Are Some Women More Prone to Misogyny Than Others?
Hatred toward women who belong to multiple socially oppressed groups.
Posted Jan 22, 2020
In April 2019, a brutal attack on Muhlaysia Booker, a black trans woman, made national news. According to the New York Times, Booker had been involved in a minor traffic accident, and the other driver apparently offered 29-year-old Edward Thomas $200 to beat her up. The beating, which was filmed on a cell phone, shows Thomas putting on gloves and then repeatedly punching and kicking Booker while she is struggling on the ground.
Other men also started kicking her, while other bystanders were passively observing the assault. The attack continued until three women helped Booker get away. Tragically, the following month, Booker’s body was found in the street after the sounds of gunshots had been reported to the authorities.
Women who belong to multiple socially oppressed or stigmatized groups are particularly prone to misogynistic attacks. They are multiply burdened, discredited twice, thrice, or more. Some, like Muhlaysia Booker, become victims of misogyny-driven violence and murder.
Trans women, that is, women who were assigned the male sex at birth but who identify as women, often look more masculine than the average cis woman, especially prior to (or absent) hormone therapy. Their transgression from the ideal of femininity, together with the myth that they are men who have chosen to become women, make them highly vulnerable to hate-based misogyny and ensuing violence or "punishment" for their "defiance." As the Human Rights Campaign points out, since 2013, 128 trans people, the vast majority of them women, have been victims of fatal violence in the United States.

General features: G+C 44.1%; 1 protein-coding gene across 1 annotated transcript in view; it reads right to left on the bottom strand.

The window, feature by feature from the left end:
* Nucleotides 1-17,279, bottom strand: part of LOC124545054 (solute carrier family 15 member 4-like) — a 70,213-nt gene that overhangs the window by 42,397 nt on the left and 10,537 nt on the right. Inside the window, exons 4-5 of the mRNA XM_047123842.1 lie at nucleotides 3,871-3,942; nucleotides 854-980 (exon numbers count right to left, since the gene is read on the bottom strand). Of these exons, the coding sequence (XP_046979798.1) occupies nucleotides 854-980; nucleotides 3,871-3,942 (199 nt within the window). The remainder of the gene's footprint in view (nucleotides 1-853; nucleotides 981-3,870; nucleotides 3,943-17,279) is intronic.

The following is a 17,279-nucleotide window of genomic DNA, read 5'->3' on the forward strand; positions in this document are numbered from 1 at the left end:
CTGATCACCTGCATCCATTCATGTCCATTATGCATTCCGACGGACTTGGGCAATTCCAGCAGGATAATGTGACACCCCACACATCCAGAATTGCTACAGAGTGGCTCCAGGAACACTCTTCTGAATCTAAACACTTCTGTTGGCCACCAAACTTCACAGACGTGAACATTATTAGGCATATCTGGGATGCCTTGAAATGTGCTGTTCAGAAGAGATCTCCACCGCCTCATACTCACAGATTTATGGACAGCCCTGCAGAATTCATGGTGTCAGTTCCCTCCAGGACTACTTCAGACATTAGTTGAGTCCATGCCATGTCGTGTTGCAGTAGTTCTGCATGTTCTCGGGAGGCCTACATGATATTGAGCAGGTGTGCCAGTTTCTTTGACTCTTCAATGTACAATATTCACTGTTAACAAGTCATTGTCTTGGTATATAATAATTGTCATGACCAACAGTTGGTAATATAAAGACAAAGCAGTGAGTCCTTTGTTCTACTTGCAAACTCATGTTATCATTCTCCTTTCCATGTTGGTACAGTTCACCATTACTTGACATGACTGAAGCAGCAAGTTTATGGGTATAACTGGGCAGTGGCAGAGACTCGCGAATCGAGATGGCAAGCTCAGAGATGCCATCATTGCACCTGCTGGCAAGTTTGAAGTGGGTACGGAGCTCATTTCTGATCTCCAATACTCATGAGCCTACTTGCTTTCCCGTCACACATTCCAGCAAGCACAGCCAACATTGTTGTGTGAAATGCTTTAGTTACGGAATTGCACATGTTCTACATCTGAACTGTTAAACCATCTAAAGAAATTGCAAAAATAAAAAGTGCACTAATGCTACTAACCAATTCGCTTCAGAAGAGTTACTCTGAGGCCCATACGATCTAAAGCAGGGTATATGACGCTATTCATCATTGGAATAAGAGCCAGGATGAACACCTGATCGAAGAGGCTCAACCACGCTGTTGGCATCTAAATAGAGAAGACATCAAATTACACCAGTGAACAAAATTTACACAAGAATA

Society’s greater antagonism toward trans women, author and trans activist Julia Serano writes, “reflects the societal-wide inclination to view masculinity as being strong and natural, and femininity as being weak and artificial.”
Trans women are also routinely viewed with contempt, which is the other form of misogyny (contempt falls under hatred in the wide sense of the term). Trans women are seen as inferior both to men and to "real woman" on account of their "appalling" transformations and category transgressions. As Serano points out, trans women and others who transgress our culture’s gender norms, such as feminine boys, are sexualized in the media, who routinely provide intimate details about the bodies of trans women or transitioning or depict them as perverts who want to become women to fulfill some twisted sexual fantasy.
Although trans men are also sometimes objectified by the media, they are not typically sexualized in the way that trans women are. To be recognized legally as women, trans women are often forced to undergo sterilization.